Professor Janet Dunn from the University of Warwick, whose team ran the De-ESCALaTE HPV trial, said: “In the current trend for de-escalation of treatment, the results of the De-ESCALaTE HPV trial are very important as they were not as we expected. They do highlight the need for academic clinical trials and are an acknowledgement of the key role played by Warwick Clinical Trials Unit at the University of Warwick as the co-ordination and analysis centre for this important international trial.”

The patients on the De-ESCALaTE trial Steering Committee endorsed the importance of research findings.

Malcom Babb, who is also President of the National Association of Laryngectomee Clubs, said: “From a patient perspective, De-ESCALaTE has been a success by providing definitive information about the comparative effectiveness of treatment choices.”

2018-11-16T09:36:03-07:00November, 2018|Oral Cancer News|

No De-escalation of Therapy for HPV+ Throat Cancer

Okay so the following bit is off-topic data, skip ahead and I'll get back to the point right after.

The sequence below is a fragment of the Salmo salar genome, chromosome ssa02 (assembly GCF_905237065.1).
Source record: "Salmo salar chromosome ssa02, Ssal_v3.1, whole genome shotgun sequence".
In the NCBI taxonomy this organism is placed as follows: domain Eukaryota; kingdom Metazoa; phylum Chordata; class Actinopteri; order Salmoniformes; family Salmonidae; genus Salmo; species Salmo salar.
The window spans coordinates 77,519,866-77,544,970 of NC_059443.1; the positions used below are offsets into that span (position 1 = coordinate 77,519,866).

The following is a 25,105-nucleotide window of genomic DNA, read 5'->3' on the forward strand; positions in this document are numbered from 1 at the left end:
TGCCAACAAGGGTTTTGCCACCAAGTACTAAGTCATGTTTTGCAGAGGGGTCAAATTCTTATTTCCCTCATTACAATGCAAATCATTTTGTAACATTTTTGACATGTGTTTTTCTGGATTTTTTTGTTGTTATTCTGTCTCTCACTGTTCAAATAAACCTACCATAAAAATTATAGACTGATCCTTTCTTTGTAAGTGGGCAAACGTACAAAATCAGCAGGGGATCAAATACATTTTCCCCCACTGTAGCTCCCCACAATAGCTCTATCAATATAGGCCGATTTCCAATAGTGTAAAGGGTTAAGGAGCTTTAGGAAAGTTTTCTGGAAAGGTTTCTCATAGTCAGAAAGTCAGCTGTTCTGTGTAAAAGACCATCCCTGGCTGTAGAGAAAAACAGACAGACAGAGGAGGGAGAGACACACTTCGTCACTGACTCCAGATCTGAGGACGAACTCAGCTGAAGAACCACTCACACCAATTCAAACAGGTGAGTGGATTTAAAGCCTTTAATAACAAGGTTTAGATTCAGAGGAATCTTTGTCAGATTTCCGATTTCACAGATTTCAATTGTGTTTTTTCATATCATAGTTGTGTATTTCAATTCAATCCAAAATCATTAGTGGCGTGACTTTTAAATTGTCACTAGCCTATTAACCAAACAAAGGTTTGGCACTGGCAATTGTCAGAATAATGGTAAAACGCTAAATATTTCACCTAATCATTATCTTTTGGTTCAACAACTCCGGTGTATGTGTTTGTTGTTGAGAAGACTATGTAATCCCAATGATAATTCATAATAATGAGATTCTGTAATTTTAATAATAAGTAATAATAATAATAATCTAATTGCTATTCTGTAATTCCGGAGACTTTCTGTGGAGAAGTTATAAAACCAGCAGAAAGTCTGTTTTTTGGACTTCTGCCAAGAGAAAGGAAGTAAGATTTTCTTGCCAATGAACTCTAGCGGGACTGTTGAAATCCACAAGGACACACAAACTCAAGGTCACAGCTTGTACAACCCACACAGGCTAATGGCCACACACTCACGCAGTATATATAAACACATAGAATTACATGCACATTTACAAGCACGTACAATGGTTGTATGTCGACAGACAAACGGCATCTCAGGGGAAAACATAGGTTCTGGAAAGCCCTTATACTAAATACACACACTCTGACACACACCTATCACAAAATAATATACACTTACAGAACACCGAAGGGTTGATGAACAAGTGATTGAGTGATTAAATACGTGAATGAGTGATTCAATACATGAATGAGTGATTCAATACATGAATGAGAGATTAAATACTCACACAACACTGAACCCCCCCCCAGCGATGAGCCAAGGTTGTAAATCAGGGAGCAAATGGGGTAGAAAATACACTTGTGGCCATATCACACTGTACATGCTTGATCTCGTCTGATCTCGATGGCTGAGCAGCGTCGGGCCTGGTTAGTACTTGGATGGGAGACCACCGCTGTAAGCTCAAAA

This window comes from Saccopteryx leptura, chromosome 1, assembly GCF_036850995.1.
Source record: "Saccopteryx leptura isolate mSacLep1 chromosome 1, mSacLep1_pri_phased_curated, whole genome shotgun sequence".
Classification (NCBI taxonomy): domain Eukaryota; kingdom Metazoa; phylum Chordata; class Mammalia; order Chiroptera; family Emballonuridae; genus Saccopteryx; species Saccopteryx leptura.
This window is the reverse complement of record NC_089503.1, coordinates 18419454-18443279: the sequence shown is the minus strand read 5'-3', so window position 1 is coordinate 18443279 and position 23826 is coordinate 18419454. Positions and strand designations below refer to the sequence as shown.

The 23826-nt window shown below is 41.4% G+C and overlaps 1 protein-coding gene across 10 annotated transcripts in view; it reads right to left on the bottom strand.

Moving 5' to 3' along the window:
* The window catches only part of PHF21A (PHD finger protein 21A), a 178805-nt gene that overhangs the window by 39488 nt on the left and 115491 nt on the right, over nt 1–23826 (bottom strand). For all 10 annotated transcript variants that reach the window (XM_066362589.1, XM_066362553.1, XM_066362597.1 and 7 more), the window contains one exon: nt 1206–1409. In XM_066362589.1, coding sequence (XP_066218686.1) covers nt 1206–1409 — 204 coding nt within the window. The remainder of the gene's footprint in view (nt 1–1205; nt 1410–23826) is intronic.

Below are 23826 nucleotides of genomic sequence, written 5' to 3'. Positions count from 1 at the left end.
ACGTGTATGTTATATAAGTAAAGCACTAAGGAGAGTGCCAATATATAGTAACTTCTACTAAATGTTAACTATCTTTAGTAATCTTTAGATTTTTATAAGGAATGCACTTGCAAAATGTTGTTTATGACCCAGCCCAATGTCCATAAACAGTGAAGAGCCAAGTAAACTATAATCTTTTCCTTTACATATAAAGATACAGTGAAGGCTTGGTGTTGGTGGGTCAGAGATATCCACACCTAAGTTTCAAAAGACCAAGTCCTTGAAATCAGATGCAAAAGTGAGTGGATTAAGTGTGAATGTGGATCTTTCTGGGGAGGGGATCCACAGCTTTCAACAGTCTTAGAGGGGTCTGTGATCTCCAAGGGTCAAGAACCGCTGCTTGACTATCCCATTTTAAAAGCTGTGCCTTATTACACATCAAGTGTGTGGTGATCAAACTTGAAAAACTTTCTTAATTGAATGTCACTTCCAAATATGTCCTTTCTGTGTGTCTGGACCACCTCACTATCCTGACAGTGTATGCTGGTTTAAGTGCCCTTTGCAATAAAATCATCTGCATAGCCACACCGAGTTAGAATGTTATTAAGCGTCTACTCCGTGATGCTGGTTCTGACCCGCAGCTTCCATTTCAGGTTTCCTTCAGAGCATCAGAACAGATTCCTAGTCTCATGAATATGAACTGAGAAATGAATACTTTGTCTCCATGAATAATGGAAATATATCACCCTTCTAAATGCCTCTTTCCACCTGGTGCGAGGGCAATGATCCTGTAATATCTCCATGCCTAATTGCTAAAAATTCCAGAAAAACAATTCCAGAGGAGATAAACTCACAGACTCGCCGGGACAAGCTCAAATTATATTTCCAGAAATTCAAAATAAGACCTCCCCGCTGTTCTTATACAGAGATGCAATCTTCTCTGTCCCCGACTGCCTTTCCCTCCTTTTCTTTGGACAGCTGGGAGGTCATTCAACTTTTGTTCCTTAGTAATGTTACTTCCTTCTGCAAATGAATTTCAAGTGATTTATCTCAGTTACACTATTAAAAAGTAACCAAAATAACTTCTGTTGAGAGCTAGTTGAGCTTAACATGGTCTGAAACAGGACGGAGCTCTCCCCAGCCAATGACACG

Source: www.medscape.com
Author: Alexander M. Castellino, PhD

Another trial has shown that de-escalating therapy does not work in patients with good prognosis human papillomavirus-positive (HPV+) oropharyngeal squamous cell carcinoma or throat cancers.

Results from the De-ESCALaTE HPV study show that using the targeted drug cetuximab with radiotherapy does not improve side effects and, more importantly, has worse survival compared with the standard of care — chemotherapy with cisplatin and radiotherapy.

The finding echoes the results from the US National Cancer Institute’s Radiation Therapy Oncology Group (RTOG) 1016 trial, the top-line results of which were released earlier this year, and details of which were presented this week at the American Society of Radiation Oncology (ASTRO) 2018 meeting.

“Do not change your clinical practice of using cisplatin with radiotherapy in these patients,” cautioned Hisham Mehanna, MBChB, PhD, chair of head and neck surgery at the University of Birmingham, United Kingdom, and lead investigator of the De-ESCALaTe study. He presented the results during a presidential session here at the European Society for Medical Oncology (ESMO) 2018 Congress (abstract LBA9).